Planned logging near a Healdsburg stream that provides some of the last refuge in the region for wild coho salmon has been put on hold after a court decision overturned a timber harvest plan for the 160-acre site.
Sonoma County Superior Court Judge Rene Chouteau determined last month that the plan approved by Cal Fire last fall inadequately analyzed potential impacts for endangered and threatened fish species in Felta Creek and the greater Russian River watershed into which it drains.
Chouteau also agreed with neighbors’ claim that property owner Ken Bareilles failed to sufficiently address the effects of logging trucks on narrow roadways and five rural bridges they would travel to haul lumber from the remote parcel.
The resolution is unlikely to be the final chapter in the dispute, with both sides anticipating ongoing legal battles.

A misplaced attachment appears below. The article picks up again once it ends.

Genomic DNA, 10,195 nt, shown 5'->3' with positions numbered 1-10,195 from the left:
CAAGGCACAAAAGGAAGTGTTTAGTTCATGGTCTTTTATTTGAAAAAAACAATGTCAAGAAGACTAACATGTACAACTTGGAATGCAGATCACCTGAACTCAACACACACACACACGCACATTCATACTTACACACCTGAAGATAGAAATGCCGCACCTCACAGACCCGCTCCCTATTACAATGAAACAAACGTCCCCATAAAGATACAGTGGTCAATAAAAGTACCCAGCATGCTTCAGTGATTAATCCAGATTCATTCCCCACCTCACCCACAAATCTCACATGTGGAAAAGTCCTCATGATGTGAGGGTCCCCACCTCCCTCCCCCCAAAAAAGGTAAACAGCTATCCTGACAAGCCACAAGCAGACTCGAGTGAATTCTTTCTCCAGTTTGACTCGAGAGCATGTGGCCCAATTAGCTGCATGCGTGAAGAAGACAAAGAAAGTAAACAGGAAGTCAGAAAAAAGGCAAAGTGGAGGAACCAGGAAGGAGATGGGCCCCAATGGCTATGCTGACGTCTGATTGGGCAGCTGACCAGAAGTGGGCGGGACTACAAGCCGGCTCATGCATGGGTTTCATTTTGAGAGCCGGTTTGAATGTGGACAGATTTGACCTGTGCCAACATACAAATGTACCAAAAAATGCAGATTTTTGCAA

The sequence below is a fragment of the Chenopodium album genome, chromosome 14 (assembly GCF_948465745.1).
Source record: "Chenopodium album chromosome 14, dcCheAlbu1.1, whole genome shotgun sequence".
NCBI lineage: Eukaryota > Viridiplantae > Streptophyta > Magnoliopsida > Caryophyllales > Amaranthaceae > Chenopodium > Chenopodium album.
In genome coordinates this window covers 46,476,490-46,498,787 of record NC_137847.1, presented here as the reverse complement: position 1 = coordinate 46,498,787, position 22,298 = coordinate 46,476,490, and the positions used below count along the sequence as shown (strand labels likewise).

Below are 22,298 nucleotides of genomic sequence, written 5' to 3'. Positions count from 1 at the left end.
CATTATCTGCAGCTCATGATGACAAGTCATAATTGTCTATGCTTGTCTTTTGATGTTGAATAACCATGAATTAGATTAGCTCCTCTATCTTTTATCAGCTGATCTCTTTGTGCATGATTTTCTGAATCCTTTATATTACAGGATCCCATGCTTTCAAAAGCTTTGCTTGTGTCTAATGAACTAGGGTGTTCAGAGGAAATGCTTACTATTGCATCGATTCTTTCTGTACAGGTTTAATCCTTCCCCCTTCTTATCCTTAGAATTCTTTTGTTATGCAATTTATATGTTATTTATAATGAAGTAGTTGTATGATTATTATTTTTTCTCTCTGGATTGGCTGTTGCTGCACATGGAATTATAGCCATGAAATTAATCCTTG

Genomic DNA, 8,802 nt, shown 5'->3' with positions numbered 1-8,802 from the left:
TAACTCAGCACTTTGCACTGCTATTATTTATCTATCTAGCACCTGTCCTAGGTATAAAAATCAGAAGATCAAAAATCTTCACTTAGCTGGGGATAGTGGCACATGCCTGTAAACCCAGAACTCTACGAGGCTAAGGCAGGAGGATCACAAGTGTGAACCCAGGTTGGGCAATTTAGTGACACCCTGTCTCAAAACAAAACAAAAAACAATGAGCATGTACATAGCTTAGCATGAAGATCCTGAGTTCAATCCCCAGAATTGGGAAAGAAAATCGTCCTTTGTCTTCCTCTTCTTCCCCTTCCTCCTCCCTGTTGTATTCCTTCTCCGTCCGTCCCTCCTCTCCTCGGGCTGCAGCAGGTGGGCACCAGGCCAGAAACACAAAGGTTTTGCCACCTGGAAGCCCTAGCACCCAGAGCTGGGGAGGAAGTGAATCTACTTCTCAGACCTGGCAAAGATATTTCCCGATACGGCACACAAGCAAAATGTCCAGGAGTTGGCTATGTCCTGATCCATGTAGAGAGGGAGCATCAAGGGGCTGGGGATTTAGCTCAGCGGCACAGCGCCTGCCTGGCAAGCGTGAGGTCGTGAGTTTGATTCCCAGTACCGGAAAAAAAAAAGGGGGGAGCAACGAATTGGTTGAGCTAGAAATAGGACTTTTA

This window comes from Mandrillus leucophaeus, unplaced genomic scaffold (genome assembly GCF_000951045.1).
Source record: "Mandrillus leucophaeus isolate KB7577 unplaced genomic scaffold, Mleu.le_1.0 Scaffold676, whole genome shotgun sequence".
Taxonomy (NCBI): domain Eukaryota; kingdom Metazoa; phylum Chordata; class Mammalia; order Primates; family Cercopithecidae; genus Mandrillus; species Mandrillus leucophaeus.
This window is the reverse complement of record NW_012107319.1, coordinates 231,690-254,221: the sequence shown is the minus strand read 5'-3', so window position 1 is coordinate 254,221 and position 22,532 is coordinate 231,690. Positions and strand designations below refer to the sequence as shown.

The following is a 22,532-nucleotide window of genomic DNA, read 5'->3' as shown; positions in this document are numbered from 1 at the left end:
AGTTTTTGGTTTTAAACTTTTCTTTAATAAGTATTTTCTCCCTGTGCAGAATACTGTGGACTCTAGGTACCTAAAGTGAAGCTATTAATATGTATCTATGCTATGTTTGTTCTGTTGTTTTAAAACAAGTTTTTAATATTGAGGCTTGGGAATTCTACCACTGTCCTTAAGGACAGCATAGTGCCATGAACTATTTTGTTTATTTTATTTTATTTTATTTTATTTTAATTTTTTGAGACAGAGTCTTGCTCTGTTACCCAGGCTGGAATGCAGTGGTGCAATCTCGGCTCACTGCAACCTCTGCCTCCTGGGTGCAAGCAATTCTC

“The land isn’t safe until it has a conservation easement on it or a harvest plan geared for limited, smaller-scale logging, said Lucy Kotter, a one-time forester and a spokeswoman for Friends of Felta Creek, which was formed to block the plan.
Bareilles, a Eureka attorney, said Wednesday he still hopes he can start logging in the spring and intended to revise and resubmit his timber harvest plan for approval in the meantime.
He said concerns regarding traffic and bridges would be more easily addressed than those related to at-risk fish populations, but he said a sustained rise in lumber prices meant he wouldn’t lose any money while he worked the problems out.